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Working Time Mismatch and Subjective Well-being

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  • Mark Wooden
  • Diana Warren
  • Robert Drago

Abstract

This study uses nationally representative panel survey data for Australia to identify the role played by mismatches between hours actually worked and working time preferences in contributing to reported levels of job and life satisfaction. Three main conclusions emerge. First, it is not the number of hours worked that matters for subjective well-being, but working time mismatch. Second, overemployment is a more serious problem than is underemployment. Third, while the magnitude of the impact of overemployment may seem small in absolute terms, relative to other variables, such as disability, the effect is quite large. Copyright (c) Blackwell Publishing Ltd/London School of Economics 2009.

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File URL: http://www.blackwell-synergy.com/doi/abs/10.1111/j.1467-8543.2008.00705.x
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Bibliographic Info

Article provided by London School of Economics in its journal British Journal of Industrial Relations.

Volume (Year): 47 (2009)
Issue (Month): 1 (03)
Pages: 147-179

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Handle: RePEc:bla:brjirl:v:47:y:2009:i:1:p:147-179

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References

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  1. Mark Wooden & Nicole Watson, 2007. "The HILDA Survey and its Contribution to Economic and Social Research (So Far)," The Economic Record, The Economic Society of Australia, vol. 83(261), pages 208-231, 06.
  2. René Böheim & Mark P. Taylor, 2004. "Actual and Preferred Working Hours," British Journal of Industrial Relations, London School of Economics, vol. 42(1), pages 149-166, 03.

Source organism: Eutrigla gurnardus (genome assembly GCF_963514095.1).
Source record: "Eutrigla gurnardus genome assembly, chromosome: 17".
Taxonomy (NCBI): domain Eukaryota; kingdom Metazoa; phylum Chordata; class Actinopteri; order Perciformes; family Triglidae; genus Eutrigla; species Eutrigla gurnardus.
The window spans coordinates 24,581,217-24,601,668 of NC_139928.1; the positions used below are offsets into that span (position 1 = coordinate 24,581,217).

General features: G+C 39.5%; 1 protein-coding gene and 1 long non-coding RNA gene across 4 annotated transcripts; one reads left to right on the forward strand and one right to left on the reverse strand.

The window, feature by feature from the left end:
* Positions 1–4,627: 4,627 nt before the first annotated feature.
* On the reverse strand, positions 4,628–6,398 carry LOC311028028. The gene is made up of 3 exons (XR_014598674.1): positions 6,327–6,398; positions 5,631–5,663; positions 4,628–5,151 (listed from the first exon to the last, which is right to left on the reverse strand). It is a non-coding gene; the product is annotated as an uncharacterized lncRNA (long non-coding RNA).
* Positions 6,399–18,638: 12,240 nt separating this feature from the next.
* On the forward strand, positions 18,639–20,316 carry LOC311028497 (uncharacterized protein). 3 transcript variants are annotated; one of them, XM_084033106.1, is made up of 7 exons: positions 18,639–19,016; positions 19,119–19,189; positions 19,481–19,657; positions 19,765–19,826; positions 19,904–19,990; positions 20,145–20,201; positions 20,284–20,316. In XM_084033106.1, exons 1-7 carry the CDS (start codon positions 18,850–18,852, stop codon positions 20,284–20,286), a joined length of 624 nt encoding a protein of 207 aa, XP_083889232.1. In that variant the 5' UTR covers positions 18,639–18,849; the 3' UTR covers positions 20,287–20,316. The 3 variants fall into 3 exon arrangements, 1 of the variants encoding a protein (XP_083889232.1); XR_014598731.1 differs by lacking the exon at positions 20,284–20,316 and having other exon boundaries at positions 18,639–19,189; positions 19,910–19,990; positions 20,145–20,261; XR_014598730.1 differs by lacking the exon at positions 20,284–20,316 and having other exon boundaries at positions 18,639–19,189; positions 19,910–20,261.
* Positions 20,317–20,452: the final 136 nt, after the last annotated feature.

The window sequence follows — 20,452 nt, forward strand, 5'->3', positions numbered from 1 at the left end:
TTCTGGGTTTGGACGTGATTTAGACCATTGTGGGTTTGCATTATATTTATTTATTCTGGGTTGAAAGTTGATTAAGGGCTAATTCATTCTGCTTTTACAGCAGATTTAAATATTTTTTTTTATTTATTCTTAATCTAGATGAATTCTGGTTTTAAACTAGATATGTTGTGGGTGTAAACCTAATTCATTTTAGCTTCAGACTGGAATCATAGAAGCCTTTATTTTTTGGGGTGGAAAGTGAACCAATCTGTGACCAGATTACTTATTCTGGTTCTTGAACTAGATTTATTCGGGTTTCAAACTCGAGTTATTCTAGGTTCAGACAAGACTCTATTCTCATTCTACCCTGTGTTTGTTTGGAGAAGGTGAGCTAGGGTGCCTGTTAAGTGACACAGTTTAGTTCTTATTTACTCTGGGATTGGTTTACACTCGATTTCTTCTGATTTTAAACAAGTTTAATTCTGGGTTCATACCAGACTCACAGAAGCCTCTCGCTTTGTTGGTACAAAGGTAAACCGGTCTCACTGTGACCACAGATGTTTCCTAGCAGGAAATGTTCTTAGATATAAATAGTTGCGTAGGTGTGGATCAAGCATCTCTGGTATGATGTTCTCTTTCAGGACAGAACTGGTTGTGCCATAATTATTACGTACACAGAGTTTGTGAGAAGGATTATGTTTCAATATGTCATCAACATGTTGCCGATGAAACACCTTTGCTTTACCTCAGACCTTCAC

3. Ada Ferrer-i-Carbonell & Paul Frijters, 2004. "How Important is Methodology for the estimates of the determinants of Happiness?," Economic Journal, Royal Economic Society, vol. 114(497), pages 641-659, 07.
  4. DiTella, Rafael & MacCulloch, Robert & Oswald, Andrew J., 1999. "The macroeconomics of happiness," ZEI Working Papers B 03-1999, ZEI - Center for European Integration Studies, University of Bonn.
  5. Blanchflower, David G & Oswald, Andrew J, 1998. "What Makes an Entrepreneur?," Journal of Labor Economics, University of Chicago Press, vol. 16(1), pages 26-60, January.
  6. Barry T. Hirsch, 2005. "Why do part-time workers earn less? The role of worker and job skills," Industrial and Labor Relations Review, ILR Review, Cornell University, ILR School, vol. 58(4), pages 525-551, July.
  7. Paul Frijters & John P. Haisken-DeNew & Michael A. Shields, 2004. "Money Does Matter! Evidence from Increasing Real Income and Life Satisfaction in East Germany Following Reunification," American Economic Review, American Economic Association, vol. 94(3), pages 730-740, June.
  8. Alison Booth & Margi Wood, 2004. "Back-to-front Down-under? Part-time/Full-time Wage Differentials in Australia," CEPR Discussion Papers 482, Centre for Economic Policy Research, Research School of Economics, Australian National University.
  9. Headey, Bruce & Wooden, Mark, 2004. "The Effects of Wealth and Income on Subjective Well-Being and Ill-Being," IZA Discussion Papers 1032, Institute for the Study of Labor (IZA).